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Computing analogies

Concepts in computing are sometimes poorly understood. The following fanciful (and unavoidably imperfect) analogies may help:

Computer - a building.

Internet - the world outside the building.

Internet (or network) connection - a door into the building.

World Wide Web - all the roads and sidewalks in the world.

web browser - a magic car with a chauffeur and instant transportation to most places in the world.

website - a store, a library, etc., that can be visited by car.

cookie - a stamp printed on you when you visit a store, etc., used to identify you as a repeat customer, and possibly profile you.

email - a package. Packages can be sent almost instantaneously to anyone in the world for free.

spam - an unsolicited package from a direct-marketing company.

program - a person.

firewall - a security guard at a door into a building who can alert the owner when unauthorized persons attempt to enter or leave, and prevent them from doing so.

port scan - the turning of doorknobs on a building by a person to see if the doors will open.

virus - a stranger (often a vandal or burglar) who tries to sneak into a building through use of a disguise, hiding in a package, etc.

anti-virus program - a security guard trained to recognize disguises, etc., and arrest and/or kill(!) sneaky strangers.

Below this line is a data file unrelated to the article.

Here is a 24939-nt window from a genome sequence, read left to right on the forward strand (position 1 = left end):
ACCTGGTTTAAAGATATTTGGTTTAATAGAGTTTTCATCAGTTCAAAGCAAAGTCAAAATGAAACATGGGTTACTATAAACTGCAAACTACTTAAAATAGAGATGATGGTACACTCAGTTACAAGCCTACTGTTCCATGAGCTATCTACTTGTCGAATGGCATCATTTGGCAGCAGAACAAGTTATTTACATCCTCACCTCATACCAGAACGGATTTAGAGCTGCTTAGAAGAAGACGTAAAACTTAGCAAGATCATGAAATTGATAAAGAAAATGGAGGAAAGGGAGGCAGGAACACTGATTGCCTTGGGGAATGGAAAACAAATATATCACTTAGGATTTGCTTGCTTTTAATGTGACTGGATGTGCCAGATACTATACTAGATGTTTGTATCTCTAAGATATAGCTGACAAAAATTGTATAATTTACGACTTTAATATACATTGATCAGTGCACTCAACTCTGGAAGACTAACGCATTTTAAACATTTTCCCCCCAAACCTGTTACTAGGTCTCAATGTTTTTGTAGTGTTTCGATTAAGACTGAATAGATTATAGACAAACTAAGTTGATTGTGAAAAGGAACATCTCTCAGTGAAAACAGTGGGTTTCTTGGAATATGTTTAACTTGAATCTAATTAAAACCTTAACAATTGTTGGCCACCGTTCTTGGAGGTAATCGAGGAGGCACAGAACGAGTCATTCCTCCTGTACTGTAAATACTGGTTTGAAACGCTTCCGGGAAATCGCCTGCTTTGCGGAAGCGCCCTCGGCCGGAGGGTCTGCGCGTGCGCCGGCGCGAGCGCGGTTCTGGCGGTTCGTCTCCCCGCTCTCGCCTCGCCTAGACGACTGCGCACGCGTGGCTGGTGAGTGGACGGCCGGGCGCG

user - a god(?).

display, speaker - the senses of a god (vision, hearing).

keyboard, mouse - the body of a god, through which actions are performed.

key logger - a spy who can secretly record all actions that occur inside a building.

file - an object, such as a music recording, a movie, a car, a person, etc. Perfect copies of objects can (magically) be made for free.

file-sharing network - a place where gods meet to allow others to (magically) perfectly duplicate any objects they bring along, and keep the duplicates.

encryption cipher - a trunk with a lock. It is believed that a strong trunk cannot be broken into, nor opened without the key.

symmetric encryption - use of a trunk with a lock that requires the same key to lock and unlock it.

secret key - a key used to lock and unlock the trunk.

asymmetric encryption - use of a trunk with a special lock that requires a pair of keys: when it is locked with one, it can only be unlocked using a different, related key.

public key - one of a pair of keys (call it "A") to a special lock on a trunk. Copies of this key are made widely available.

private key - the other of a pair of keys (call it "B") to the special lock on a trunk. Copies of this key are kept private.

message digest - a person's fingerprint. Fingerprints can also (magically) be made of any type of object.

digital signature - an object's fingerprint locked in a small trunk with special lock using key "B". It is sent along with the object. The object's authenticity can be verified by anyone with a copy of key "A" by unlocking the trunk and confirming that the object's fingerprint agrees with the one that was locked in the trunk. (Only someone with a copy of key "B" could have locked it in the trunk.)

Editorial Note: Analogies added to this article should be consistent with those already here. Otherwise, other self-consistent sets of analogies should be appended to the article.